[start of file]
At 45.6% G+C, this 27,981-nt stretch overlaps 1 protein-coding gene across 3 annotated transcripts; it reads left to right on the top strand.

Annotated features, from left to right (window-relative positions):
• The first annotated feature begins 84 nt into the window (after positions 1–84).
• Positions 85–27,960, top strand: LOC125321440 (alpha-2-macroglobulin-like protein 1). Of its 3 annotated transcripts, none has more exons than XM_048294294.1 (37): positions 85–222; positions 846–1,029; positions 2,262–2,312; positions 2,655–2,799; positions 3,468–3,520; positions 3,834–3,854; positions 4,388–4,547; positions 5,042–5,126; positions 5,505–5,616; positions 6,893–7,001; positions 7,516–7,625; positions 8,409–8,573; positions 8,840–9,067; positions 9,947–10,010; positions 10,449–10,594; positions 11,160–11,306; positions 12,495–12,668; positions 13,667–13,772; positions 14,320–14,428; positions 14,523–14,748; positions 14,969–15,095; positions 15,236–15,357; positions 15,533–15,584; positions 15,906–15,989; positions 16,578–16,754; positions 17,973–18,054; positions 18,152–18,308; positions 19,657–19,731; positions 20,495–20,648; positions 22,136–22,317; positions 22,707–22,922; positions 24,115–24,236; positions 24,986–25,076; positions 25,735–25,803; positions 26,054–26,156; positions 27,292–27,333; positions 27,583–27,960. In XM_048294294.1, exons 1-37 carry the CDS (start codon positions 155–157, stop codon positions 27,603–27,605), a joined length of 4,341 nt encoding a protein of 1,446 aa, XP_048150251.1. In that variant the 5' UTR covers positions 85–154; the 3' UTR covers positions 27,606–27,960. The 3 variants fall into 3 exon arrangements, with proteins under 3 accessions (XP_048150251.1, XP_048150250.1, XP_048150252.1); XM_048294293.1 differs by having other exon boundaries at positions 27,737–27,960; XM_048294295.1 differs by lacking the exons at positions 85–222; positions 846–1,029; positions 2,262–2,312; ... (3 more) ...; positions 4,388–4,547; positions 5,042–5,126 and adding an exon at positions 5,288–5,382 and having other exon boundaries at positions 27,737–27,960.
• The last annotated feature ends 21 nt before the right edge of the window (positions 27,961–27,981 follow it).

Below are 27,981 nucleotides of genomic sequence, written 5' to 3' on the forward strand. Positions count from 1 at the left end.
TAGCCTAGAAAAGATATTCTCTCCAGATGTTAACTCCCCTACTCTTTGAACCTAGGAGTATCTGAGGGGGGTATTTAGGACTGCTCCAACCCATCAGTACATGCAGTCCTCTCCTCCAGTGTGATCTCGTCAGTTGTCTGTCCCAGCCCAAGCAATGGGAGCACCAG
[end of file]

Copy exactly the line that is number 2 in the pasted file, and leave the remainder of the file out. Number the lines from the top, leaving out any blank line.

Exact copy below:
Annotated features, from left to right (window-relative positions):